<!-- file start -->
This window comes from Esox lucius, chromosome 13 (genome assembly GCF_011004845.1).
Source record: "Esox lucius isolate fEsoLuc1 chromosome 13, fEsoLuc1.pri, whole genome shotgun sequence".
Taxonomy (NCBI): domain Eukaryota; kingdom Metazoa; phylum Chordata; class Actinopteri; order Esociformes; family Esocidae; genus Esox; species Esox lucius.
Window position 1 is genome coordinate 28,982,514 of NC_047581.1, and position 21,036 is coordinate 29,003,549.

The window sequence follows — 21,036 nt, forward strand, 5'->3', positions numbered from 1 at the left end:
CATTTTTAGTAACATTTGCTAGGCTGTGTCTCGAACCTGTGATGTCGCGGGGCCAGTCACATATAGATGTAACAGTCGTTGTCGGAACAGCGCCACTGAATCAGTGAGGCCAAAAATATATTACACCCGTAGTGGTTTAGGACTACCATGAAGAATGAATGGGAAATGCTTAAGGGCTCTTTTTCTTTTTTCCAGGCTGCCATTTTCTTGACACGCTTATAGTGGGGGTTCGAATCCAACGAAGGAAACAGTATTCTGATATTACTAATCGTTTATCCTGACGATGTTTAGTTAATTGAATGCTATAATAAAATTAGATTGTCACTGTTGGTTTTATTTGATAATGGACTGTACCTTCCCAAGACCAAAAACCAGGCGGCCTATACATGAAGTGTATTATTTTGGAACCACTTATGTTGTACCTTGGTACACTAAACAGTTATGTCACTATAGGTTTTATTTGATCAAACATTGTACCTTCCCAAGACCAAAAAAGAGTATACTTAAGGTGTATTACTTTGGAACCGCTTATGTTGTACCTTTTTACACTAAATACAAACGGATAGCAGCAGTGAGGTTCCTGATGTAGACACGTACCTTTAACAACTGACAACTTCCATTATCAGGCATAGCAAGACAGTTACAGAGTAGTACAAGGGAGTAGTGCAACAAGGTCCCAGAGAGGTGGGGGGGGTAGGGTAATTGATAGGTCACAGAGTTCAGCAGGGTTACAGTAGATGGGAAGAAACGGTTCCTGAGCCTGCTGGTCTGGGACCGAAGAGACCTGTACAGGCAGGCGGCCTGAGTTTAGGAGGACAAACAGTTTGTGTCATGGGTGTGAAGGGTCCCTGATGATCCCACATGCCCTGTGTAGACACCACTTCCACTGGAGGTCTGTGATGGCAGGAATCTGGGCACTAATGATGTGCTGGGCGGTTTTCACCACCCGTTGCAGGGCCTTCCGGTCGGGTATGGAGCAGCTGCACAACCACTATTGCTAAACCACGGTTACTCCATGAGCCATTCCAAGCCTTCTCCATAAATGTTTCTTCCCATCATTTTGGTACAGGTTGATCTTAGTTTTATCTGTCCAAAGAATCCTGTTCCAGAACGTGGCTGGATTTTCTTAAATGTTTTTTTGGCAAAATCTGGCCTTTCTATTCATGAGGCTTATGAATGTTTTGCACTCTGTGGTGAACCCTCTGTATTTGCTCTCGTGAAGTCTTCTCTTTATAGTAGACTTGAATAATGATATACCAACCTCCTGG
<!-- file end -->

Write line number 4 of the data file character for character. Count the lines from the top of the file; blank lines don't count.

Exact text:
Window position 1 is genome coordinate 28,982,514 of NC_047581.1, and position 21,036 is coordinate 29,003,549.